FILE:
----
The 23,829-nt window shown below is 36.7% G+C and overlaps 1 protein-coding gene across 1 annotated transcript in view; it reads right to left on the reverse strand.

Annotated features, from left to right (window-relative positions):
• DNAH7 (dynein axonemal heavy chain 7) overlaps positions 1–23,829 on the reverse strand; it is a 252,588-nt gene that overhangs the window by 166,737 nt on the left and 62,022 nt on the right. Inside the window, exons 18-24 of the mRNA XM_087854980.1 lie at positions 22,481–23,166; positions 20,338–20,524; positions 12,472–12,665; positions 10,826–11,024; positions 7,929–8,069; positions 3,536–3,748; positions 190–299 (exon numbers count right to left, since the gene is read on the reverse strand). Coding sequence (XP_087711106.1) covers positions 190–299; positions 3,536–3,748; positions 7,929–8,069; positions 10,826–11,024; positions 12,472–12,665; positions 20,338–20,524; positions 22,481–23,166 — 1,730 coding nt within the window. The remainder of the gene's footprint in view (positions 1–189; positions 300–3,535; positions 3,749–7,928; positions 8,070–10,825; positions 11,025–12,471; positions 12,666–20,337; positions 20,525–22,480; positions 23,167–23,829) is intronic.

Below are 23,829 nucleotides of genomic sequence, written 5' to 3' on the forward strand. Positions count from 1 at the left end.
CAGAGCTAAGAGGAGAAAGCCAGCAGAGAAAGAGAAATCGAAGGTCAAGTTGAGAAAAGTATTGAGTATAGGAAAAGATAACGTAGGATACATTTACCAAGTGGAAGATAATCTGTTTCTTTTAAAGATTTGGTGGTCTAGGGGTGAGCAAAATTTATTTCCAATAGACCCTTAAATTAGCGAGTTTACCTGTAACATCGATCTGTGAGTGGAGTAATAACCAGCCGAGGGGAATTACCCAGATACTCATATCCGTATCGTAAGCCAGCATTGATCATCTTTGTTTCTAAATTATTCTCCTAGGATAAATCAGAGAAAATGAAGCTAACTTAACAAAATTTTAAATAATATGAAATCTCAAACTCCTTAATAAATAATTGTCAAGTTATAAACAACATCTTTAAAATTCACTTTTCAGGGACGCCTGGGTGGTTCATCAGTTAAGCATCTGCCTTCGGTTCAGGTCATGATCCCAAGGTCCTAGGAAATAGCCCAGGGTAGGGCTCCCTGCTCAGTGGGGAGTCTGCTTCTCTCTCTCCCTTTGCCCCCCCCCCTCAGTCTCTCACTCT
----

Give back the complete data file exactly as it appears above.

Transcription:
The 23,829-nt window shown below is 36.7% G+C and overlaps 1 protein-coding gene across 1 annotated transcript in view; it reads right to left on the reverse strand.

Annotated features, from left to right (window-relative positions):
• DNAH7 (dynein axonemal heavy chain 7) overlaps positions 1–23,829 on the reverse strand; it is a 252,588-nt gene that overhangs the window by 166,737 nt on the left and 62,022 nt on the right. Inside the window, exons 18-24 of the mRNA XM_087854980.1 lie at positions 22,481–23,166; positions 20,338–20,524; positions 12,472–12,665; positions 10,826–11,024; positions 7,929–8,069; positions 3,536–3,748; positions 190–299 (exon numbers count right to left, since the gene is read on the reverse strand). Coding sequence (XP_087711106.1) covers positions 190–299; positions 3,536–3,748; positions 7,929–8,069; positions 10,826–11,024; positions 12,472–12,665; positions 20,338–20,524; positions 22,481–23,166 — 1,730 coding nt within the window. The remainder of the gene's footprint in view (positions 1–189; positions 300–3,535; positions 3,749–7,928; positions 8,070–10,825; positions 11,025–12,471; positions 12,666–20,337; positions 20,525–22,480; positions 23,167–23,829) is intronic.

Below are 23,829 nucleotides of genomic sequence, written 5' to 3' on the forward strand. Positions count from 1 at the left end.
CAGAGCTAAGAGGAGAAAGCCAGCAGAGAAAGAGAAATCGAAGGTCAAGTTGAGAAAAGTATTGAGTATAGGAAAAGATAACGTAGGATACATTTACCAAGTGGAAGATAATCTGTTTCTTTTAAAGATTTGGTGGTCTAGGGGTGAGCAAAATTTATTTCCAATAGACCCTTAAATTAGCGAGTTTACCTGTAACATCGATCTGTGAGTGGAGTAATAACCAGCCGAGGGGAATTACCCAGATACTCATATCCGTATCGTAAGCCAGCATTGATCATCTTTGTTTCTAAATTATTCTCCTAGGATAAATCAGAGAAAATGAAGCTAACTTAACAAAATTTTAAATAATATGAAATCTCAAACTCCTTAATAAATAATTGTCAAGTTATAAACAACATCTTTAAAATTCACTTTTCAGGGACGCCTGGGTGGTTCATCAGTTAAGCATCTGCCTTCGGTTCAGGTCATGATCCCAAGGTCCTAGGAAATAGCCCAGGGTAGGGCTCCCTGCTCAGTGGGGAGTCTGCTTCTCTCTCTCCCTTTGCCCCCCCCCCTCAGTCTCTCACTCT